The Apprentice’s Stick Chair is now looking quite chair-like, and there’s now only four sticks left to make along with the comb, before I’m ready to break open the milk paint.
Once the glue had cured on the legs, I cleaned up the surface of the seat and flushed up the tenons. Chris recently wrote a useful blog post about getting good results from a flush cut saw. I take a slightly different approach, although the gist of it is the same. First, I surround the tenon with a web of blue tape to protect the surface of the seat. I then hog off the bulk of the tenon with a flush cut saw. The tape means that there is a small amount of tenon left protruding from the seat, and I remove this with a sharp paring chisel (I use a 2″ Ashley Isles butt chisel which I keep honed to a shallow angle for paring tasks). Push the chisel with one hand, and with your off hand press down on the back of the chisel to keep it co-planar with the seat. This way the chisel won’t dive into the seat, and will also resist the temptation to ride over the tenon. If your chisel is sharp enough it is possible to remove a complete cross section of the tenon in one pass.
Once the tenons were pared flush I turned my attention to the other small details on the seat. Those crisp corners and edges are helpful for laying out the legs, but won’t be comfortable for little people sitting on the chair. I rounded over each corner using a fine (13 grain) rasp, and a sharp block plane rounded over the aris on each side of the chair. I haven’t saddled the seat of this chair, but I did want to add a bit of extra comfort to the front edge of the seat. To this end, I rounded over the front edge with a block plane, but took progressively more strokes in the centre third of the front edge than I did at each end. The result is a gentle radius to the front edge, and a subtle dishing to part of that edge, which will stop the seat digging into the backs of the Apprentice’s legs.
With the top of the seat now ship shape, I turned my attention to below the seat. On the original chair that this build is based on, the top edge of the seat is 11″ from the floor. To level the chair I set it on a sheet of 3/4″ ply which was dead level and flat. I then placed wedges under each foot of the chair until it was level side to side, and had a finger’s width of slope to the back of the seat. Then it was a case of hunting through the scrap bin until I found an offcut which was the right thickness to be 11″ from top edge of the seat. To the scrap I taped a Hock Tools marking knife – I keep this knife especially for scribing legs to length. It is sold without a handle, and has a single bevel to the blade. By keeping it un-handled I have a razor sharp knife that registers true on whatever scrap block I need to tape it to.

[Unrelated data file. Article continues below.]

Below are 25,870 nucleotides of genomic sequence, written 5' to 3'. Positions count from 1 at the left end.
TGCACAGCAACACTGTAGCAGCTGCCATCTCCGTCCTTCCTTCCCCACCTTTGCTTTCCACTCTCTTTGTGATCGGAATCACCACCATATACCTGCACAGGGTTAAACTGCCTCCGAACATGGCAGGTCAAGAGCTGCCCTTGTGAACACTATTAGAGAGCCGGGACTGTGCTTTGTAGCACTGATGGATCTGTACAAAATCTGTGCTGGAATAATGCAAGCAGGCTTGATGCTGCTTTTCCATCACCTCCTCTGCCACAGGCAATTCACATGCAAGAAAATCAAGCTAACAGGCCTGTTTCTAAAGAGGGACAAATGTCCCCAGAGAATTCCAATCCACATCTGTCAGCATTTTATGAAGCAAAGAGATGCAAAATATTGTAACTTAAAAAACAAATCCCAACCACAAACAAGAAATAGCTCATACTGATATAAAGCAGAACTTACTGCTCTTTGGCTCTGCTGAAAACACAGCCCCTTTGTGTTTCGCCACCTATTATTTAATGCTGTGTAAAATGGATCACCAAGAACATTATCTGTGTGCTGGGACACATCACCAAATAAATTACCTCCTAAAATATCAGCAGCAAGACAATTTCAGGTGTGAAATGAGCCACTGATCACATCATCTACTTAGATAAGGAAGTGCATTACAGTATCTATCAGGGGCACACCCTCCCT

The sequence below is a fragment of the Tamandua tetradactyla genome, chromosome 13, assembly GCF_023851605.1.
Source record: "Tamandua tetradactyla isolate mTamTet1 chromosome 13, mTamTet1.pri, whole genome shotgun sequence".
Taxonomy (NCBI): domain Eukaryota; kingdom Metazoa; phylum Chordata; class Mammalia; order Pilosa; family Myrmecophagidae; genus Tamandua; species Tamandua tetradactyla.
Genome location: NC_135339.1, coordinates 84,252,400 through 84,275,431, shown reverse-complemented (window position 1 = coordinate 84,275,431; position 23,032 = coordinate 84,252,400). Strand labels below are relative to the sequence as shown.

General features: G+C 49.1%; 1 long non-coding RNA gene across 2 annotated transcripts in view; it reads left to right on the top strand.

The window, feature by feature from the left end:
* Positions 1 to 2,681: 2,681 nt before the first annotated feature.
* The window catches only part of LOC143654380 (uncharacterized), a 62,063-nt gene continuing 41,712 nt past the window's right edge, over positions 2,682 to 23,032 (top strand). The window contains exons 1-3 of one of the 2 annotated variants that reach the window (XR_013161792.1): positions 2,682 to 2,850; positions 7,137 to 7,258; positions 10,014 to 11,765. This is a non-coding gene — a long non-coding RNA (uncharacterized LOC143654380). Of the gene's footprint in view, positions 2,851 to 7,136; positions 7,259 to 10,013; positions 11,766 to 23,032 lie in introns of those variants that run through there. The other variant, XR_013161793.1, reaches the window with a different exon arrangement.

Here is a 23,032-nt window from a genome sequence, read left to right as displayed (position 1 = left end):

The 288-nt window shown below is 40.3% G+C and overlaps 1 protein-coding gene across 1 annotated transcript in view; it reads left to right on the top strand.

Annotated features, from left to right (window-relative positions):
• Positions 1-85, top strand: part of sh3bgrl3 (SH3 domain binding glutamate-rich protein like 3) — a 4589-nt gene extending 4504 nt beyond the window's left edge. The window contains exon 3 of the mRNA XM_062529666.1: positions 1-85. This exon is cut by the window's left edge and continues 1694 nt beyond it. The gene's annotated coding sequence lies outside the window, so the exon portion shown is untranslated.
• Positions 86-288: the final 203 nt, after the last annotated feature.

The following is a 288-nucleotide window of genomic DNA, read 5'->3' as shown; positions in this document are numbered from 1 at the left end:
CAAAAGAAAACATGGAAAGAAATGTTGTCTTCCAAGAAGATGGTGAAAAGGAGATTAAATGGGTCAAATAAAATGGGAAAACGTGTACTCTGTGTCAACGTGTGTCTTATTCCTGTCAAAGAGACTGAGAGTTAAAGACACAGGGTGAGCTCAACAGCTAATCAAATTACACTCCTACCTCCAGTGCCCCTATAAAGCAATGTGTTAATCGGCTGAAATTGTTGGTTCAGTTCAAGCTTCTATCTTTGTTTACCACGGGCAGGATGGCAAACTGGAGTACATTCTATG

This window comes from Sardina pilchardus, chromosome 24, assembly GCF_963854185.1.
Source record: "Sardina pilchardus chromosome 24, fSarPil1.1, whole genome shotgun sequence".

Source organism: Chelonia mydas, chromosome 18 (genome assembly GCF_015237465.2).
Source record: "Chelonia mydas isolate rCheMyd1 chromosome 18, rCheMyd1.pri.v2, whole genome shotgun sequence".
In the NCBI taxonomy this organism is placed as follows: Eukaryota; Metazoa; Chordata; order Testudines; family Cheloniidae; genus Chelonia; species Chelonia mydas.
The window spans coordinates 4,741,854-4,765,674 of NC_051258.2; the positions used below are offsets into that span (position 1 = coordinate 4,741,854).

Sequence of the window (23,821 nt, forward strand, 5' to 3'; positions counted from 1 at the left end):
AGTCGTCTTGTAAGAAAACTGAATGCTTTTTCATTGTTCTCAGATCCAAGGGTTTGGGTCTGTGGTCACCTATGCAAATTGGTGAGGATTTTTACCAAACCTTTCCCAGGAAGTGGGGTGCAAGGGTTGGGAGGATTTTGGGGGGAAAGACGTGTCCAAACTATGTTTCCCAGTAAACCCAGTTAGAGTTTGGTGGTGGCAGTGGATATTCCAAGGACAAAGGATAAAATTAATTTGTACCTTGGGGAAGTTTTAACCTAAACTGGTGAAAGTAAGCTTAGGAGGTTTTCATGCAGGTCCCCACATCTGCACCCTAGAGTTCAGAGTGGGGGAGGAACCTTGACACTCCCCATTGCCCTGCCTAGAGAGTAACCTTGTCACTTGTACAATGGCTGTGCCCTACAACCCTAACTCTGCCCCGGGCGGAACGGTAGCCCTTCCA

After selecting the right offcut, it was a simple case of knifing in the correct position of the feet, and then cutting to lose lines with my Bad Axe 12″ carcase saw. Cutting legs to length is one of my favourite elements of a legged build – while the angles look screwy, if you follow the lines it always works out ok. I finished up by chamfering the bottom edge of each leg with the same 13 grain rasp.
While I was working on the seat I decided to drill the mortises for the sticks. These are 1/2″ in diameter, and centered 3/4″ from the edge of the rear edge of the seat. I stepped the position of all five seats off wih dividers, and ater experimenting with bevel angles I settled on a back stick angle of 11.5 degrees – it looks close to my photos of the original chair, and more importantly, should provide plenty of back support and comfort.
The thing about drilling mortises is that you need to hold the workpiece securely. Chairs don’t give you much to clamp, and so I decided to follow John Brown’s example from Welsh Stick Chairs, and put the chair on the floor, and drill the mortises while sitting on a saw bench, holding the chair in place with my feet which gripped the legs. After gravity, your body is the best clamp you own. A 1/2″ diameter auger bit in my North Bros brace made quick work of the mortises – this is another task I real enjoy, as it doesn’t take long to dial your eye in to the angles, and drilling with a brace is a very relaxing affair. The mortises go all the way through the seat, so I clamped a scrap to the underside to avoid blowing out the exit side of the mortise.
Once the mortises were drilled, I couldn’t resist test fitting the first stick to see what the completed chair would look like. So far, I’m quite pleased with how this one is turning out.